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Inspector seeking more money to conduct audits of LAUSD charters

Mike Szymanski | November 19, 2015

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Mónica Ratliff

Mónica Ratliff

The LA Unified’s Office of Inspector General told a school board committee this week that it needs an additional $570,000 to audit charter schools, according to a recent report.

The OIG once had a staff of 83 and is now down to 57, according to Inspector General Ken Bramlett, whose office oversees a $7.6 million budget. The OIG not only checks charter schools to see if they meet safety and educational requirements but also investigates financial fraud, contracts and internal audits for the entire district. The office also looks at services, personnel, safety and test scores.

The cost for a basic audit of a charter school that could take three months to complete costs nearly $70,000 while a more complex audit that could last half a year costs nearly $150,000, according to a report Bramlett and his staff presented to the Budget, Facilities and Audit Committee this week. The number of audits that the office conducts each year has also fallen by half, to 6 from 12.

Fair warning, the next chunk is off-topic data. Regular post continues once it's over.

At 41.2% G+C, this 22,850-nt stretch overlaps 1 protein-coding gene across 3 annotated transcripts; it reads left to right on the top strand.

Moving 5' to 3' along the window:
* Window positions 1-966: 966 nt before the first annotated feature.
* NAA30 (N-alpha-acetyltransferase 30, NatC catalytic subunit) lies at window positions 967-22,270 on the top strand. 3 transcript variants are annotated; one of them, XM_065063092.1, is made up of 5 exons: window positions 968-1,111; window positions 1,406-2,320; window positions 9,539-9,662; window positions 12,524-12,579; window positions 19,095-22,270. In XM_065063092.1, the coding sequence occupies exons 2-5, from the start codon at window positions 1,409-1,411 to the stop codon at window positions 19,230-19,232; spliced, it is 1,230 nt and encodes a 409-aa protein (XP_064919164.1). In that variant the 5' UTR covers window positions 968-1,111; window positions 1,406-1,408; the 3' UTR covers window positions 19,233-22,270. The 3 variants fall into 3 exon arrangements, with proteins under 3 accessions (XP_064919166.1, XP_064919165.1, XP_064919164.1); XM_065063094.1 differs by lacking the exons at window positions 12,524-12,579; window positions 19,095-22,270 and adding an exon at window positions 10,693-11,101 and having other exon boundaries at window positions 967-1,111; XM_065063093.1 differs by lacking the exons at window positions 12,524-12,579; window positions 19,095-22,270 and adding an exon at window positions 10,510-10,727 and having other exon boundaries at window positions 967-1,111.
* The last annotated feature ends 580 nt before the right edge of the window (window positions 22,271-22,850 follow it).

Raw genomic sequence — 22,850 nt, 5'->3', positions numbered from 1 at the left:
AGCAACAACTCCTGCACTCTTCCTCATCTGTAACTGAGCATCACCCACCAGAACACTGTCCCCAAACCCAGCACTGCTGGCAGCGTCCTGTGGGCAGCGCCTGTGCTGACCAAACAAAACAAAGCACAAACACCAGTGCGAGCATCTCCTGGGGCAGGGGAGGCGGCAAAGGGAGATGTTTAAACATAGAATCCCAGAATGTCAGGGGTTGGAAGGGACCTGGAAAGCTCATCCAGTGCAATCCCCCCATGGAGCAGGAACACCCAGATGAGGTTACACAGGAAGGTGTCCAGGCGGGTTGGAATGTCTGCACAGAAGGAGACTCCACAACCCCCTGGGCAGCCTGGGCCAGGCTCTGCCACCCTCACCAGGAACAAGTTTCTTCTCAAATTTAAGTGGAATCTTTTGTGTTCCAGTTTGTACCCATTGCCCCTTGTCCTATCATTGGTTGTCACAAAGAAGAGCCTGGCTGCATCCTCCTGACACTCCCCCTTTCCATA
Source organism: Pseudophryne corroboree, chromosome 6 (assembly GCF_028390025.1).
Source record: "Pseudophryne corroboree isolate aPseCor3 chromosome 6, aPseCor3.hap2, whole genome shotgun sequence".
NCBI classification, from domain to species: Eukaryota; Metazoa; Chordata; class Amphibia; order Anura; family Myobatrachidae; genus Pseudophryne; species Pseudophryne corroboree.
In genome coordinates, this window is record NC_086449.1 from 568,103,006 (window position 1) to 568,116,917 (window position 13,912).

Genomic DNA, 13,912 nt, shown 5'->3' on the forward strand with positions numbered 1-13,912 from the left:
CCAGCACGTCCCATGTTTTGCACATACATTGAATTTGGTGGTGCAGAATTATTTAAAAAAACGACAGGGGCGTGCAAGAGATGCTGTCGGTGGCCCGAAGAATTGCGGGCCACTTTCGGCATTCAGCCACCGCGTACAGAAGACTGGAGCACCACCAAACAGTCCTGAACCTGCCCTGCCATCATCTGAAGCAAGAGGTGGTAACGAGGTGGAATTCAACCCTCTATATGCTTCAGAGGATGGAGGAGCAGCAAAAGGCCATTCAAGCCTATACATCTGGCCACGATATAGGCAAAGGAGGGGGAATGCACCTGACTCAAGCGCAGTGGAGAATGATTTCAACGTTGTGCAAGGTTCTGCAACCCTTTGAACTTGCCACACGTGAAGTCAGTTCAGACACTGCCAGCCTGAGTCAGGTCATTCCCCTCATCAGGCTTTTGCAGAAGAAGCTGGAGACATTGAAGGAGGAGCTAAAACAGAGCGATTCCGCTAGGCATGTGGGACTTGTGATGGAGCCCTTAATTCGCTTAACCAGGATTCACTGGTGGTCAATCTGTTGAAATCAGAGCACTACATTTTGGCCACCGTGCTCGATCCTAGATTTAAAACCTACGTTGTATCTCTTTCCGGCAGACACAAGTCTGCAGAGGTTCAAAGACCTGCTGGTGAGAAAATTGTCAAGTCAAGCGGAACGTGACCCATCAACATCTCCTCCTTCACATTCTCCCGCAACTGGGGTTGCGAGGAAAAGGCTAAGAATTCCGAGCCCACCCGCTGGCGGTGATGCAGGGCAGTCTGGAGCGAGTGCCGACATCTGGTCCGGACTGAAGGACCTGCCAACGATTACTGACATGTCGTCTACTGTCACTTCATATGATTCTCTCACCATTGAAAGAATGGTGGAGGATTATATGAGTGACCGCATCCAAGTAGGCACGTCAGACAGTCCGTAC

Board member Scott Schmerelson, who sits on the committee, pointed out that it doesn’t seem to make sense to have a reduction of investigators and number of audits when the numbers of LA Unified charter schools are increasing.

Committee chair Mónica Ratliff said, “I would love to give more money to the Office of Inspector General,” and she asked for a report next month that would explain how the extra money would help the staff.

LAUSD is responsible for conducting audits of charter schools before they are approved and every five years when they are up for renewal.

The latest numbers show there are 274 charter schools in LAUSD, the largest number of charters in any school district in the country. Of those schools, 194 are on private sites while 80 exist on district property.

When the OIG started charter school audits in 2007, the office conducted random audits but stopped the practice as staff reductions prevented it from doing more, according to deputy inspector general Alfred Rodas.

Some of the audits of charter schools come from parent complaints. The cost of the audit includes subpoena fees, documents and staff salaries. In cases where the OIG must look at a series of years, or if disagreements arise with the charter school documents, the audit could take longer.

The district’s Charter Schools Division also helps fund the inspections with about $200,000, but the charter being audited does not contribute to the cost.

The district’s Charter School Division director, José Cole-Gutiérrez, said under-performing charter schools either close themselves or are closed by the district. In the past two years, he said, eight self-closed and four others were shut down by the district.


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